People who have genetic variants tied to low production of 25-hydroxyvitamin D (25[OH]D) have an increased risk of hypertension, according to a study published online ahead of print in The Lancet Diabetes & Endocrinology.
Karani S. Vimaleswaran, PhD, from University College London, and colleagues used meta-analyzed data for up to 108,173 individuals from 35 studies in the D-CarDia collaboration. The authors sought to investigate associations between the allele score (a 25[OH]D synthesis score based on variants of genes that affect 25[OH]D synthesis or substrate availability) and blood pressure measurements.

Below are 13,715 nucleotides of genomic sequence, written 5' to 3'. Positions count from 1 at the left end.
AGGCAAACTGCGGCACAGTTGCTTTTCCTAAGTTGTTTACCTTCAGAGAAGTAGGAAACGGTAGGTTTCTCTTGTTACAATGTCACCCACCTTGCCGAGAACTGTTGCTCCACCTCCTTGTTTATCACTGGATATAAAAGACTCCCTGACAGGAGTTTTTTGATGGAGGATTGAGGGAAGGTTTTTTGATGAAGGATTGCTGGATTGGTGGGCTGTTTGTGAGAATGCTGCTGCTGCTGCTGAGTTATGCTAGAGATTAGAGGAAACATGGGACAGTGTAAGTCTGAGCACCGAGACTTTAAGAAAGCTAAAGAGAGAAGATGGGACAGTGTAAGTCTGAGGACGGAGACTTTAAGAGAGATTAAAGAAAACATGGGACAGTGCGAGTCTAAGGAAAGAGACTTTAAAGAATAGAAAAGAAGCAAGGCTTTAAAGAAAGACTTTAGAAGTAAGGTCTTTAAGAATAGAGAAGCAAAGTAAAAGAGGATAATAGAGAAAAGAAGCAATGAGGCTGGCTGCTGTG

In phenotypic analyses (up to 49,363 individuals), the researchers found that increased 25(OH)D concentration was associated with a significant decrease in systolic blood pressure and reduced odds of hypertension, but not with decreased diastolic blood pressure. Each 25(OH)D-increasing allele of the synthesis score in meta-analyses (146,581 individuals) was associated with a significant change of 0.10 mm Hg in systolic blood pressure and a significant change of 0.08 mm Hg in diastolic blood pressure. In a separate meta-analysis (142,255 individuals), the synthesis score was associated with a significantly reduced odds of hypertension.